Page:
I have noticed something unusual when I play fetch with my six-year-old Labrador. If I throw the ball a short distance, he has no trouble retrieving it. However, if I use a bat to send it really far out, he seems to lose sight of the ball. He heads out in the right direction, but then has to spend a long time searching for it. Could he be nearsighted? Is there anything I can do about this?
Santa Barbara, CA
Your dog could be nearsighted. In fact, both nearsightedness and farsightedness have been documented in dogs.
Since they cannot read eye charts, animals’ eyesight cannot be measured using standard human vision tests. However, it is possible to measure nearsightedness and farsightedness using a series of lenses and a device called a retinoscope. Studies have been done on enough dogs to show that toy poodles and possibly English springer spaniels are predisposed to nearsightedness. Australian shepherds are more likely to be farsighted. Labrador retrievers most frequently have good vision, but there can be exceptions.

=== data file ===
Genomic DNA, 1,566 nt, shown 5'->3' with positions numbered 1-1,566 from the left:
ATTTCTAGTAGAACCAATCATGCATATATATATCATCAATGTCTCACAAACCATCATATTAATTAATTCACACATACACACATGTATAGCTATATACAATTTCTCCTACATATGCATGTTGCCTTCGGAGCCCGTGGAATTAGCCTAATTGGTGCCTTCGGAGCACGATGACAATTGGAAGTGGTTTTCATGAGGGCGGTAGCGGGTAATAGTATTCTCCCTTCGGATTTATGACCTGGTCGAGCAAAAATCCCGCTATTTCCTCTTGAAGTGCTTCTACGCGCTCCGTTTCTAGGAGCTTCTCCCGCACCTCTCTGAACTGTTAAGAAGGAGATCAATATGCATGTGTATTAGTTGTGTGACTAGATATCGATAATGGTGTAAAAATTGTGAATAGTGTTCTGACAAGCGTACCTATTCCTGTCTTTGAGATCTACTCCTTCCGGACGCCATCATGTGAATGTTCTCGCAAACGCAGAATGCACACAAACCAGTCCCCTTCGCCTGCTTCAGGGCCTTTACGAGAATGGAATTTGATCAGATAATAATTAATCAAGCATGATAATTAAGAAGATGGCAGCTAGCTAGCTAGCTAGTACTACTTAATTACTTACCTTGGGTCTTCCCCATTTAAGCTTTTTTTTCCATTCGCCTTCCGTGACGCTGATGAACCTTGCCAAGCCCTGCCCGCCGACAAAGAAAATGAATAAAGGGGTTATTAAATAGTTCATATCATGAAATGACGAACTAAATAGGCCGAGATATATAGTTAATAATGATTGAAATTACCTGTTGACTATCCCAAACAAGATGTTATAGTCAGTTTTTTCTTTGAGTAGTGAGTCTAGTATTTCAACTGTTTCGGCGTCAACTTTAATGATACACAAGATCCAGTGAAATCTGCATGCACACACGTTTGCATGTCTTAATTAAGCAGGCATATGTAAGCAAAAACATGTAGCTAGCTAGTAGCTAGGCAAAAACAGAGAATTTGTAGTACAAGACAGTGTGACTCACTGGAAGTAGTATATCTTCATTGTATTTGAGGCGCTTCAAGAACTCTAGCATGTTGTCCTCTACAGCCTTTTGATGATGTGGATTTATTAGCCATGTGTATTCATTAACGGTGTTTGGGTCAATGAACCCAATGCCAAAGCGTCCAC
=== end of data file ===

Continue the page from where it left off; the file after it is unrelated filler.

Testing and treating for nearsightedness is possible through veterinary ophthalmologists (veterinary eye specialists). Believe it or not, some dogs have been fitted with contact lenses to resolve the problem. I swear I am not making that up. Laser eye surgery probably is on the horizon.
Even if you are not interested in going to such extreme lengths to test and treat your dog’s vision, you should take him to the vet if you are worried about his eyesight. A number of problems besides nearsightedness can affect vision. Some of them can be serious. A veterinarian should be able to determine whether there is anything to be worried about.
Our Most-Commented Stories